In an effort to get his beleaguered "faith-based" initiative moving again, President George W. Bush has picked Jim Towey as the new director of the White House Office of Faith-Based and Community Initiatives.
Towey, who has headed the Florida-based Aging With Dignity since 1996, was named today at a White House ceremony. Towey replaces John J. DiIulio, who left the office in August.
Americans United for Separation of Church and State, which has led the opposition to the president's initiative, said the new appointment does not change the serious problems that have burdened the proposal since its introduction.
"The faith-based initiative is stalled on the tracks," said the Rev. Barry W. Lynn, executive director of Americans United. "It will take more than a new conductor to get it rolling again."
Lynn said that the White House can go a long way towards alleviating the plan's problems by changing its focus away from government-funded religion.
"Bush's only chance for progress on this issue is to move away from the divisive and unconstitutional provisions of his plan as it was introduced last year," Lynn said. "By emphasizing areas of agreement, a faith-based proposal may still be able assist people in need without violating the First Amendment or rolling back civil rights protections."
Towey, who identifies himself as a Democrat and a devout Roman Catholic, has political experience outside of his work with Aging With Dignity. He was an aide to former Florida Gov. Lawton Chiles (D), but then endorsed the GOP candidacy of Chiles' successor, Gov. Jeb Bush. He also worked as an aide to former Sen. Mark Hatfield (R-Ore.) and was legal counsel to Mother Teresa in the late 1980s.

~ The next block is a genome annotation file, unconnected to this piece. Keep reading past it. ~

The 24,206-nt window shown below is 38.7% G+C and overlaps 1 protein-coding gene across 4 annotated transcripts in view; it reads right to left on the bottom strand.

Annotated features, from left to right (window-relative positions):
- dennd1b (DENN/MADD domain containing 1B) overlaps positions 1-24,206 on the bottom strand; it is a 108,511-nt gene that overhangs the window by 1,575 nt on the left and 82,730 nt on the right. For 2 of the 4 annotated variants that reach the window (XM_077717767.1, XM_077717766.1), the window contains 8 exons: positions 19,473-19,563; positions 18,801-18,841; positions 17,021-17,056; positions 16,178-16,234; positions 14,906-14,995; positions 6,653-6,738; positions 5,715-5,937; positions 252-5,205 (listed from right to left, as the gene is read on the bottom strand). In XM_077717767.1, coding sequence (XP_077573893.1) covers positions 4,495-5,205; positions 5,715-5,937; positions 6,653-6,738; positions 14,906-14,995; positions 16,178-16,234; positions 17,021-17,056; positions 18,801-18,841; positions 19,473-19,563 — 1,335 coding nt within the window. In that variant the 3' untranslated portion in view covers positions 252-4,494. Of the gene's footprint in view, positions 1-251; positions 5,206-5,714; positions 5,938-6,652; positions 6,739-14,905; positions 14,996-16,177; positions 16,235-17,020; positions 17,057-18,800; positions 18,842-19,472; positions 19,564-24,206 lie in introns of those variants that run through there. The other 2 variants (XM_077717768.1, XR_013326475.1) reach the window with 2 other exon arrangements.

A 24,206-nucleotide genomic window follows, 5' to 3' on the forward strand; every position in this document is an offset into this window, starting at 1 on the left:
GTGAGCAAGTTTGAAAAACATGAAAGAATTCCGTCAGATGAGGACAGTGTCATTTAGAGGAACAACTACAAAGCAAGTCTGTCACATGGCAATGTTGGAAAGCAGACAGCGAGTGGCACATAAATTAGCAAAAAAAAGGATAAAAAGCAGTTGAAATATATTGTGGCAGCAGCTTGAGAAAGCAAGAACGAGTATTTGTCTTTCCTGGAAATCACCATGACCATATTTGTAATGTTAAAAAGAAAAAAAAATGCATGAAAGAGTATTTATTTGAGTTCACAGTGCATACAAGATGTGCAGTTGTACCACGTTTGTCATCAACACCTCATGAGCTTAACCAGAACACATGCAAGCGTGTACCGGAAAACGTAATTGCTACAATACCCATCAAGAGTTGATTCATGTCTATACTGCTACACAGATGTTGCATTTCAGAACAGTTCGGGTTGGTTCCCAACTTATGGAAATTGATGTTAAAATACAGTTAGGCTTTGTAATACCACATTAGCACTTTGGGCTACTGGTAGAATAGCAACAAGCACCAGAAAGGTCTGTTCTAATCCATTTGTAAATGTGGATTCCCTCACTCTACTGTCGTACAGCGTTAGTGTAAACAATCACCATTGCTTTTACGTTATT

The White House office Towey will be leading may be less significant than it was when created by executive order a year ago this week. On Wednesday, Bush announced that the faith-based office will be part of a new White House national service office headed by Bush aide John Bridgeland. That is a dramatic change from a year ago, when Bush said DiIulio would report directly to him.
AU's Lynn believes this shift further demonstrates the struggling nature of the president's faith-based plan.
"A year ago, this initiative was the signature domestic policy of the Bush administration," Lynn concluded. "After 12 months of criticism from the right, left and center, it's been down-graded to part of an office on volunteerism. With all of these problems, it looks like Towey will have his work cut out for him."
Americans United is a religious liberty watchdog group based in Washington, D.C. Founded in 1947, the organization educates Americans about the importance of church-state separation in safeguarding religious freedom.